Hoenig: Well, Alan is a very gracious individual, and so he conducted the meetings very systematically. Everyone had all the time they wanted to speak. There's usually two rounds, one to describe your view of the economy, both you and your region and how that fits into the national. And you would go through that, and then you would have another long discussion on what the policy options were and what you thought of those options. And you would very systematically go around, everyone would have their opportunity to speak, whether they were a voter at the time or a non-voter. You still had the ability to influence your colleagues even if you didn't have the vote.

Hoenig: And he would engage in that conversation. And I would say it's far, he's done his own homework. He had his policy direction that he wanted to go that might be modified by the conversation to some extent, but he would present his views at that time and then we would discuss those. And if you were able to vote with him, you would, and you still had the right to vote no if you chose to. And he was, I think open to that, although he, like any good chairman, wouldn't want to lose the vote but he understood that there would be some differences. So I enjoyed working with him very much.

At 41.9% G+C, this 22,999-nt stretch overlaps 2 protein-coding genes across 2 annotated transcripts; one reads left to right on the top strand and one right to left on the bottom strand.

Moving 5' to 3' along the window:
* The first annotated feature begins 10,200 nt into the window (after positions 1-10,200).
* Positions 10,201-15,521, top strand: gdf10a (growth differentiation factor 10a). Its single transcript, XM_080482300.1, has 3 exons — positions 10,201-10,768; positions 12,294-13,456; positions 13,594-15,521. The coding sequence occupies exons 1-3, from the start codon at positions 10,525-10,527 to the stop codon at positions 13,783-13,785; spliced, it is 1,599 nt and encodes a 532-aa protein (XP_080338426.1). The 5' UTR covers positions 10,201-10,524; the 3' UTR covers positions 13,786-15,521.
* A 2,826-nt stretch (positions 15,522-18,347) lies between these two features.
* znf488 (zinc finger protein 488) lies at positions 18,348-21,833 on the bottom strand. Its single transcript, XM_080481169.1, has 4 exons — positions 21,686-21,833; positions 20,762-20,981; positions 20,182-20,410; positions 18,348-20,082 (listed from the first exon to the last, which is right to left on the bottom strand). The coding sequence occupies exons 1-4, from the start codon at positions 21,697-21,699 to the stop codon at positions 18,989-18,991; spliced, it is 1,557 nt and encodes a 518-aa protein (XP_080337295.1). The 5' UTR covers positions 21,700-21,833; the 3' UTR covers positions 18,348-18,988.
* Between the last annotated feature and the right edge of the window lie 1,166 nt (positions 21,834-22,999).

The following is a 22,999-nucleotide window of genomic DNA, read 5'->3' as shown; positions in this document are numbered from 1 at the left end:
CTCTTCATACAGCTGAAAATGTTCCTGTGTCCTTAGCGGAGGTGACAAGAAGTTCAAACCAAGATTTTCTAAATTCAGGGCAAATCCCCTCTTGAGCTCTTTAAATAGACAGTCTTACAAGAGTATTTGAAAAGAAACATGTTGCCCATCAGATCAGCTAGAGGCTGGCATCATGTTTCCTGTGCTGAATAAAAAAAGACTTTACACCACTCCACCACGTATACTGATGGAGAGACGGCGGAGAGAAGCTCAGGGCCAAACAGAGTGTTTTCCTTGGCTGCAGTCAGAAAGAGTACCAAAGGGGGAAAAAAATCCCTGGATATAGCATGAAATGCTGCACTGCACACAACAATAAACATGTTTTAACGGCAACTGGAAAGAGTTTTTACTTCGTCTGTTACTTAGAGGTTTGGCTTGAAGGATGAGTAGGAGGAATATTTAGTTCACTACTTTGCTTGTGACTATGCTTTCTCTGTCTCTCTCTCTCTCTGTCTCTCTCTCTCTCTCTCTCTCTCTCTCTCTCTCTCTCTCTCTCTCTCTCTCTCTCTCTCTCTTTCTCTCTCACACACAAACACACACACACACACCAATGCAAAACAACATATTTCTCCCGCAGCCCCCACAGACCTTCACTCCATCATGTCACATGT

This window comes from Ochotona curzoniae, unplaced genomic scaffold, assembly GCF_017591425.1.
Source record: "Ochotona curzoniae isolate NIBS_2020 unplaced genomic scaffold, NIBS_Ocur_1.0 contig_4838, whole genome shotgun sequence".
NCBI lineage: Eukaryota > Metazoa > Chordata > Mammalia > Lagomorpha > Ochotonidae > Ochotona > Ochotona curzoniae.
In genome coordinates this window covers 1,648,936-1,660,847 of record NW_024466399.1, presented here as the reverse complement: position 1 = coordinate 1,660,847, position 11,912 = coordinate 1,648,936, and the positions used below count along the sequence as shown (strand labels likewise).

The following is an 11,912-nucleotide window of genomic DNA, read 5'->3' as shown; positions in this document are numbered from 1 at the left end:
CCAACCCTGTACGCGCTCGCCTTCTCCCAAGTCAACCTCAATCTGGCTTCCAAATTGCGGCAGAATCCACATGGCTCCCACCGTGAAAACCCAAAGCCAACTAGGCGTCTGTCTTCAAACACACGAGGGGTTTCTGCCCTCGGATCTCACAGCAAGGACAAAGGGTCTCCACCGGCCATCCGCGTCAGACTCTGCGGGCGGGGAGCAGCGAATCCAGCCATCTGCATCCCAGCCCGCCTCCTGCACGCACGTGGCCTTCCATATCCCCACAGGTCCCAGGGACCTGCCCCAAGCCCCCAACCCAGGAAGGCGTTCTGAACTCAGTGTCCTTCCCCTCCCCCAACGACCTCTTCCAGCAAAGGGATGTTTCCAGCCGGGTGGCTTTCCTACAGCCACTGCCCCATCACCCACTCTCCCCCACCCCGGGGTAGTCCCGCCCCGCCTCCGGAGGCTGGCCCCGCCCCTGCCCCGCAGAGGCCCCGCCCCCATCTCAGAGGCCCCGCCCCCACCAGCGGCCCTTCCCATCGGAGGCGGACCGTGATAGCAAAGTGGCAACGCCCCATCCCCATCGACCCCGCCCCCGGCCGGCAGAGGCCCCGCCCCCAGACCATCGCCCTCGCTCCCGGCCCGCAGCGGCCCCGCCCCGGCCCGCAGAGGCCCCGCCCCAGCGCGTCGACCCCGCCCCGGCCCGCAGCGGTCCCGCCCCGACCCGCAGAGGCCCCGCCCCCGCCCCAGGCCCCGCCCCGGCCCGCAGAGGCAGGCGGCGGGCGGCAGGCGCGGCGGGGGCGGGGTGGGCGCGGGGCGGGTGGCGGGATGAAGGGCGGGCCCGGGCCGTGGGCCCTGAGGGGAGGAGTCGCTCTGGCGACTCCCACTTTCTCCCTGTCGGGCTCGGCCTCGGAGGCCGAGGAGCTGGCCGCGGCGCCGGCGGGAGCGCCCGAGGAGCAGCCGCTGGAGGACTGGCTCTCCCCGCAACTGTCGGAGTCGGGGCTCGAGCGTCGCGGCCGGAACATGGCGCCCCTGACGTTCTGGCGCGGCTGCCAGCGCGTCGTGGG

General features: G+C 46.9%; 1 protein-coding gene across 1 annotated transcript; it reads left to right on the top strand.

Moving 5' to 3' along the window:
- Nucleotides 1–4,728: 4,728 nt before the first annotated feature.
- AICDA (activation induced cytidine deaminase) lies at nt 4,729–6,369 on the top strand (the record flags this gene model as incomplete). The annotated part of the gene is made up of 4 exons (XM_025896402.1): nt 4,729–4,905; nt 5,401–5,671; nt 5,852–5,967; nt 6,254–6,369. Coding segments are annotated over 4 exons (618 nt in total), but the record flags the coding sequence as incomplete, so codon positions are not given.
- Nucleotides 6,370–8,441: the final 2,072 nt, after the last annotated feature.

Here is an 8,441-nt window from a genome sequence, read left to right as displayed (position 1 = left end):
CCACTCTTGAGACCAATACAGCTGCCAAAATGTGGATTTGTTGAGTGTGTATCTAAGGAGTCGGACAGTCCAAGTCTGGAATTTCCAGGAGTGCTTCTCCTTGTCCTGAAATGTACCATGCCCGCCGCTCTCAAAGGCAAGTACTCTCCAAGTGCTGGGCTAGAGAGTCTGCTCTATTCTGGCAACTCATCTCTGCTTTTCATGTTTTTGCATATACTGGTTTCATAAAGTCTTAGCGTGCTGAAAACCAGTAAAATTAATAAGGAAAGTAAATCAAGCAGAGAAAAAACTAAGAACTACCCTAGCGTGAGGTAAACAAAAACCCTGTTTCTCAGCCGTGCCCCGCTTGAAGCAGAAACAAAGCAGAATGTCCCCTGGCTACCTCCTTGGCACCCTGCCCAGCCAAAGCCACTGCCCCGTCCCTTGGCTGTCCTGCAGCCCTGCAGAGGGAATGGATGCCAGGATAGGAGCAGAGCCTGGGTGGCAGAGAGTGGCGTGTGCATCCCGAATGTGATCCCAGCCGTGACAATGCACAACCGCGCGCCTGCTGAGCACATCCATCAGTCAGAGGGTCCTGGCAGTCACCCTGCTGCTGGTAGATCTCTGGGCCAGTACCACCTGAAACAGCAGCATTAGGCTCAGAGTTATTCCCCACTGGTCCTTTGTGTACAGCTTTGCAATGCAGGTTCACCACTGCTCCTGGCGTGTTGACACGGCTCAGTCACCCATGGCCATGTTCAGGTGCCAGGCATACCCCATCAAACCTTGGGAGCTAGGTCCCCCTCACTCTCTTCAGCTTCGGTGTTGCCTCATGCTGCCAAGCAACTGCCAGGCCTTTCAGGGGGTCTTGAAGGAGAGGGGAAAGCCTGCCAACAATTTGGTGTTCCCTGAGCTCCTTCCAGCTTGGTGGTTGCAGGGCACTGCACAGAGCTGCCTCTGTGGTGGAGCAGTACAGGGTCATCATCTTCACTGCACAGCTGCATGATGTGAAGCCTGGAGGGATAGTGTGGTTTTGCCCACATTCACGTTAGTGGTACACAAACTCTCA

Beckworth: And then, with Ben Bernanke, I mean, style differences or?

Hoenig: Little bit of style difference now and the times were a little different. Now, Alan had crises to work through also, but this crisis that Ben Bernanke had was particularly daunting until the stress was probably greater there. And that showed through and so he and I had some policy differences, but we worked, we explained ourselves and went forward and he moved the FOMC in that direction. And I think that was fine with me as long as I have the right to have a different perspective and share that, that was I think the right way of doing things and we did them that way.